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Obama's sinking ratings: 3 reasons the White House should worry
A new poll shows that trust in the president is slipping
 
President Obama has become unrecognizable to some of his supporters.
President Obama has become unrecognizable to some of his supporters. Yuri Gripas - Pool/Getty Images

President Obama's poll numbers plunged over the last month, as the White House faced a backlash over several controversies, including revelations about the National Security Agency's phone and online data-mining programs. A CNN/ORC International survey released Monday found that Obama's approval rating had dropped by eight percentage points to 45 percent, his lowest in 18 months.

The poll marked a first for Obama — one he won't relish — with half of respondents saying they didn't believe he was honest and trustworthy. Americans were split on the controversial NSA program that tracks phone logs, although they supported the agency's targeting of internet traffic linked to foreign terrorism suspects overseas.

The news was not all bad for the White House, but it gave the administration plenty of good reasons to be concerned about Obama's ability to pursue his agenda early in his second term. Here are three particularly troubling signs for Obama:

1. Obama's base is wavering
"The biggest concern for Obama and the Democrats," says Joe Gandelman at The Moderate Voice, "should be news that he has quickly lost a chunk of two pillars of his traditional support": Voters under age 30, and independents. "And this can't be good news for the Democrats heading into the mid-term elections," says Gandelman. "It also means Obama is likely to have an even harder time in Congress with the Republicans, who'll look at this and conclude that Obama is now politically on the ropes."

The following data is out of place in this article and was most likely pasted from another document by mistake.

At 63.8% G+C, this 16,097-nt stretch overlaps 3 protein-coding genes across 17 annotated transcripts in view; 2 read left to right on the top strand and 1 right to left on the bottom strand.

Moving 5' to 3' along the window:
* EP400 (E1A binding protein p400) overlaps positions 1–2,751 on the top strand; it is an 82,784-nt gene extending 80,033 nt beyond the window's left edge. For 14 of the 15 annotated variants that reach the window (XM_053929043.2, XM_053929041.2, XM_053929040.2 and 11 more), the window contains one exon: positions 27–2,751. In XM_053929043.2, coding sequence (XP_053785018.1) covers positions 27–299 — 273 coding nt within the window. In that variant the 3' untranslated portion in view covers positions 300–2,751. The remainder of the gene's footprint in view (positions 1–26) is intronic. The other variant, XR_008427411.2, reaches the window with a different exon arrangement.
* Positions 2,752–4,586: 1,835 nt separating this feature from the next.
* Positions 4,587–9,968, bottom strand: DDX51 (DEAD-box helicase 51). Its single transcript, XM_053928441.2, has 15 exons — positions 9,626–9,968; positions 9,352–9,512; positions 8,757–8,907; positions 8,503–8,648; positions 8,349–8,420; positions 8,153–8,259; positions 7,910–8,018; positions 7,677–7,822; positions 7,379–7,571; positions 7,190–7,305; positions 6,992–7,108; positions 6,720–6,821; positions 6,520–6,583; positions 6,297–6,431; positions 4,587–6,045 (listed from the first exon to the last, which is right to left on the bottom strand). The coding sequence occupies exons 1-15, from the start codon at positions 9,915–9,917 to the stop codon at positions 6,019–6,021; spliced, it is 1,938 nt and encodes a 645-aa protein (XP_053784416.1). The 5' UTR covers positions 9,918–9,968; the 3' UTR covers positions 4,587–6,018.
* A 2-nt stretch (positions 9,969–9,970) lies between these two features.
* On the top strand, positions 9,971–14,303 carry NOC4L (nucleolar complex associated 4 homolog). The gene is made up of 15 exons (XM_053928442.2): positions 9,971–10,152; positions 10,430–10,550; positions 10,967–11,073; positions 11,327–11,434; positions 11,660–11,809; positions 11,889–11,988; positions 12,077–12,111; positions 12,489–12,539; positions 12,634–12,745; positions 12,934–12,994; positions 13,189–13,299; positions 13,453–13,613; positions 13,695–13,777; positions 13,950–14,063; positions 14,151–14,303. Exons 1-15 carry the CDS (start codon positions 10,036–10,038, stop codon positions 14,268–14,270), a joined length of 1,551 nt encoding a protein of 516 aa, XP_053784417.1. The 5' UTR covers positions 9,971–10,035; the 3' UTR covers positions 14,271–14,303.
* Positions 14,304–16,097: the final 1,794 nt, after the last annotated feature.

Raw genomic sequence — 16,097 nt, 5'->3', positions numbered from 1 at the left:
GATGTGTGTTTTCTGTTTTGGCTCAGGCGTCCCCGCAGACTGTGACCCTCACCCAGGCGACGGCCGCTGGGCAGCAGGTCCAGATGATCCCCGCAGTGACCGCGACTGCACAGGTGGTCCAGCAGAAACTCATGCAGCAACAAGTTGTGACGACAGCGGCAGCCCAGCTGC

2. The trust problem could grow
"With a majority not finding the president trustworthy," says Rick Moran at American Thinker, "and the ObamaCare rollout making everyone antsy, expect the president's approval to continue to slide over the next few months." More than six in 10 Americans now believe the U.S. government is so big and powerful that it threatens our liberty. That does not bode well for the person at the top of that government. "It will be a summer of discontent in America with the target of people's angst being the president," says Moran.

3. GOP attacks are starting to stick
"Scandal Mania" appears to be what has torpedoed Obama's approval rating, notes Taylor Marsh at her blog. Not all of the Republican criticism of Obama and his administration is valid, of course, but now that the attacks are gaining traction that is not really what counts. "When there are cumulative news events that raise question about trust, it hardly matters that the Benghazi terrorist attack onslaught has been proven incorrect on the facts, or that the White House had nothing to do with the IRS snooping on conservatives groups."

Obama's brand has been damaged by a contagion of news stories, not all fair but still having a cumulative effect, depicting a president who seems unrecognizable to many Americans compared to the person who came into office in 2008. [Taylor Marsh]

 
Harold Maass is a contributing editor at TheWeek.com. He has been writing for The Week since the 2001 launch of the U.S. print edition. Harold has worked for a variety of news outlets, including The Miami HeraldFox News, and ABC News.

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